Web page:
If the music on his fourth solo album Poison Fruit is a true indicator, Ivan "Mamão" Conti hasn't lost his uncanny producer's ear or instrumentalist's touch for clubbers or dancers in Brazil. A legendary bandleader, percussion and drum player, and composer, Mamão sweetens Poison Fruit by letting it ripen in the hands of two younger, next generation translators / ambassadors: Mamão's son Thiago Maranhão, who oversaw this set's five bonus remixes; and keyboardist Daniel Maunick, son of Jean-Paul "Bluey" Maunick of Incognito (and a/k/a hip-hop impresario "Dokta Venom"), who co-produced the original tracks.
While there's a lot of complexity in this music, most tunes feature Mamão, a founding member of the "samba doido" ("crazy samba") space-age Brazilian jazz ensemble Azymuth, with only two or three musicians, mainly keyboardists Maunick and Fernando Moraes and/or full-time Azymuth bassist Alex Maheiros. The show-stopping "Bacurau," DIY electronic jungle music with percussion and electronic melodies that dig so deeply into the dance music of Brazil that they come out the other side into the dance music of Africa, features only Mamão and no one else at all. This groove flows strong and warm, not brittle and clattering like so much other electronic dance music, and makes me picture Conti quietly setting up all these different melody and rhythm machines and then allowing himself one small quiet smile as his music sort of rolls on its own. "Tempestades," Conti's other solo piece, features his masterful drumming.
The title track reflects and refracts 1970s American disco and subsequent Eurodisco music in sparkling detail. Bass drum thumps out its metronomic disco beat like a soft but insistent pulse, occasionally triggering a small waterfall of cascading notes, while Mamão pours out long, cool draughts of synthesizers and keyboards on top like a summer shandy. "Ecos Da Mata," which teams Mamão with Maunick, seems to capture the sound inside Sun Ra's mind as he crosses a Brazilian disco dancefloora different wrapper, a different flavor, but the same sweet candy.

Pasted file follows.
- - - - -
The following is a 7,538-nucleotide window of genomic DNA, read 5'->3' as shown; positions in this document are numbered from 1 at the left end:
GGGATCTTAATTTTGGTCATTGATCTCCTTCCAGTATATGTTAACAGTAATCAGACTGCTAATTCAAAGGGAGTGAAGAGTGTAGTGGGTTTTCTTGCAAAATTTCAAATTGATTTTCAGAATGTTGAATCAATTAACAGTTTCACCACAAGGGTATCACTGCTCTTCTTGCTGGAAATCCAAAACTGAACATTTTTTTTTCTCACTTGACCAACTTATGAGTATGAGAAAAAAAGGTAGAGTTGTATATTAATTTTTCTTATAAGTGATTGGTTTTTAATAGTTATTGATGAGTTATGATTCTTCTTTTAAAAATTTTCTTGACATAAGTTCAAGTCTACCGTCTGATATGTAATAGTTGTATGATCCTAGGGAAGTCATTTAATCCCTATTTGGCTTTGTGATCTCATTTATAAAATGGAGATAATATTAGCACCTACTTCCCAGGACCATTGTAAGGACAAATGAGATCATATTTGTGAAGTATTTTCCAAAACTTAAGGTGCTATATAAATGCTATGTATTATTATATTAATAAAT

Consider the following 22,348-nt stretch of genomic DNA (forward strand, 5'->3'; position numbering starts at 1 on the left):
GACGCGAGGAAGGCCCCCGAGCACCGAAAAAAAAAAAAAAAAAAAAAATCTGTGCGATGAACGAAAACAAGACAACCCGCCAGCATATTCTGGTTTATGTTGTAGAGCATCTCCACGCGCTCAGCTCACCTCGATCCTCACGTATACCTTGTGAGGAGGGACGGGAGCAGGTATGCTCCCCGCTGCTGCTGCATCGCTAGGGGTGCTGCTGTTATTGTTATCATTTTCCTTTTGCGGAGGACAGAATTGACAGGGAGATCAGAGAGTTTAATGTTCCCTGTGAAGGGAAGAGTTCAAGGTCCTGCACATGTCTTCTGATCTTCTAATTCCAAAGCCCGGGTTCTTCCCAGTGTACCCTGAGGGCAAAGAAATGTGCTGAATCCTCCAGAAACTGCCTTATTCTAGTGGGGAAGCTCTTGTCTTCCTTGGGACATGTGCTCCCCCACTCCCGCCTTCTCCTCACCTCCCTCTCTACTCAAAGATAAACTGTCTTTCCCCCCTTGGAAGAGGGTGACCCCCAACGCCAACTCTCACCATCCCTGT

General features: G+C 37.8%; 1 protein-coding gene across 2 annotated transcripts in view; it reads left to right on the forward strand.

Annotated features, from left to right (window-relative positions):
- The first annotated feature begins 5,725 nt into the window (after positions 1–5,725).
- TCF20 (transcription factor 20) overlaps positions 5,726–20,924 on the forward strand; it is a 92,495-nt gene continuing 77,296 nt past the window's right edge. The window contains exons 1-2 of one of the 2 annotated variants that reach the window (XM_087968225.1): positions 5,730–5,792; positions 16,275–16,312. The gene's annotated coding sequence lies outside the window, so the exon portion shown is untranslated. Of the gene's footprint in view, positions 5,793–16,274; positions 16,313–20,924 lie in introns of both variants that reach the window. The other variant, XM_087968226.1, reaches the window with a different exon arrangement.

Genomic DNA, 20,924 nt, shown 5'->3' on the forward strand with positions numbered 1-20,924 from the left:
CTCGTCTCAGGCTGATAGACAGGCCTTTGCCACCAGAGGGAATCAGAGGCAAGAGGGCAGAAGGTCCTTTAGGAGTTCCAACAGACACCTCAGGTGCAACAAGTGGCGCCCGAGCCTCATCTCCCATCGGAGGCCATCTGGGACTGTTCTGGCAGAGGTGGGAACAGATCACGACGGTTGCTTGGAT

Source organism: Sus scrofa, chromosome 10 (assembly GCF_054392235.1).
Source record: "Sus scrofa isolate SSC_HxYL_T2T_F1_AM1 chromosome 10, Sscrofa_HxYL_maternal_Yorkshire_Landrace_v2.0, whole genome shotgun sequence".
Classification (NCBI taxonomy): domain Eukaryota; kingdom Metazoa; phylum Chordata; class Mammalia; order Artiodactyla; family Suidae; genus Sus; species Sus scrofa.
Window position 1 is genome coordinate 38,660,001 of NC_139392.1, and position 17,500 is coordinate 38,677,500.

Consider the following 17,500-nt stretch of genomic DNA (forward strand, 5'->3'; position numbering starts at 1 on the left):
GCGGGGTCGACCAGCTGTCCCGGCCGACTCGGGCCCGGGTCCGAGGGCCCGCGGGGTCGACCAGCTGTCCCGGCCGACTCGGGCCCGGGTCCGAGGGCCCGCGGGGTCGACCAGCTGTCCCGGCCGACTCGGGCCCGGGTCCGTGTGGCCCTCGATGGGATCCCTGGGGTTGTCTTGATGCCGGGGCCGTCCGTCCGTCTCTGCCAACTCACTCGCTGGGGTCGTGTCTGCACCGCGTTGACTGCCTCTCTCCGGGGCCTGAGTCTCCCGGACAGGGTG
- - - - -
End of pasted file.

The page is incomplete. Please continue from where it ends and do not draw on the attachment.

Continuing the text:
In other slices of his Poison Fruit, such as "Jemburi" and "Encontro," Mamão extends the art of Brazilian jazz with electronics explored by George Duke and other early practitionersvery modern music in the way it uses digital technology, yet the purpose it serves remains soulful and real and genuine.
Aroeira; Jemburi; Encontro; Bacurau; Ninho; Ilha Da Luz; O Ritual; Poison Fruit; Que Legal; Ecos Da Mata; Tempestades; Ilha Da Luz
(aka "Mamão's Brake") Tenderlonious Remix; Encontro (aka "Azul") Glenn Astro Remix; Que Legal Reginald Omas Mamode IV Remix;
Encontro (aka "Azul") Max Graef Remix; Poison Fruit (Dokta Venom's Digital Dub Mix).
Mamão Ivan Conti: drums, vocals, percussion, synthesizers, keyboards; Alex Malheiros: bass, vocals; Fernando Moraes: Fender
Rhodes, synthesizers, keyboards; Daniel Maunick: synthesizers, FX, keyboards, percussion; Thiago Martins: bass, vocals, guitar;
Kiko Continentino: vocoder, synthesizers; Tenderlonious: remixer; Glen Astro: remixer; Reginald Omas Mamode IV: remixer; Max
Graef: remixer; Dokta Venom: remixer.
All About Jazz & Jazz Near You were built to promote jazz music: both recorded and live events. We rely primarily on venues, festivals and musicians to promote their events through our platform. With club closures, shelter in place and an uncertain future, we've pivoted our platform to collect, promote and broadcast livestream concerts to support our jazz musician friends. This is a significant but neccesary effort that will help musicians now, and in the future. You can help offset the cost of this essential undertaking by making a donation today. In return, we'll deliver an ad-free experience (which includes hiding the bottom right video ad). Thank you.
Get more of a good thing
Our weekly newsletter highlights our top stories and includes your local jazz events calendar.